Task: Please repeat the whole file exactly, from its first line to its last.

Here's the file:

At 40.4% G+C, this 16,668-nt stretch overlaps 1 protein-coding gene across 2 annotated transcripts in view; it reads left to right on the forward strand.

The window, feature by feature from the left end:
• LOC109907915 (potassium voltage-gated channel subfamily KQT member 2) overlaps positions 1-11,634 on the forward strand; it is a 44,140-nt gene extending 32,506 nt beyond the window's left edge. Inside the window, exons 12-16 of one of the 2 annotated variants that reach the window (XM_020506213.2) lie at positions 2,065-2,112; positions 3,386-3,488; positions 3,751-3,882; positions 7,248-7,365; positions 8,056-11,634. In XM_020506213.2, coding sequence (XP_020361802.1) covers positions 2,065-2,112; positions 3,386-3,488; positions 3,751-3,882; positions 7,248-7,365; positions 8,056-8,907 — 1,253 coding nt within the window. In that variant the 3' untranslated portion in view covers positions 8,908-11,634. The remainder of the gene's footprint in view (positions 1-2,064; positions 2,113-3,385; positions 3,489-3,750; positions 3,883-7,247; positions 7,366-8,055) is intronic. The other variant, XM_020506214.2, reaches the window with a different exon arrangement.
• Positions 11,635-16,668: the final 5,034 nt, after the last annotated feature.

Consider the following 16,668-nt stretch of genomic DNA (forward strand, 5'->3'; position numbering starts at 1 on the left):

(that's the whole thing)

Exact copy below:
At 40.4% G+C, this 16,668-nt stretch overlaps 1 protein-coding gene across 2 annotated transcripts in view; it reads left to right on the forward strand.

The window, feature by feature from the left end:
• LOC109907915 (potassium voltage-gated channel subfamily KQT member 2) overlaps positions 1-11,634 on the forward strand; it is a 44,140-nt gene extending 32,506 nt beyond the window's left edge. Inside the window, exons 12-16 of one of the 2 annotated variants that reach the window (XM_020506213.2) lie at positions 2,065-2,112; positions 3,386-3,488; positions 3,751-3,882; positions 7,248-7,365; positions 8,056-11,634. In XM_020506213.2, coding sequence (XP_020361802.1) covers positions 2,065-2,112; positions 3,386-3,488; positions 3,751-3,882; positions 7,248-7,365; positions 8,056-8,907 — 1,253 coding nt within the window. In that variant the 3' untranslated portion in view covers positions 8,908-11,634. The remainder of the gene's footprint in view (positions 1-2,064; positions 2,113-3,385; positions 3,489-3,750; positions 3,883-7,247; positions 7,366-8,055) is intronic. The other variant, XM_020506214.2, reaches the window with a different exon arrangement.
• Positions 11,635-16,668: the final 5,034 nt, after the last annotated feature.

Consider the following 16,668-nt stretch of genomic DNA (forward strand, 5'->3'; position numbering starts at 1 on the left):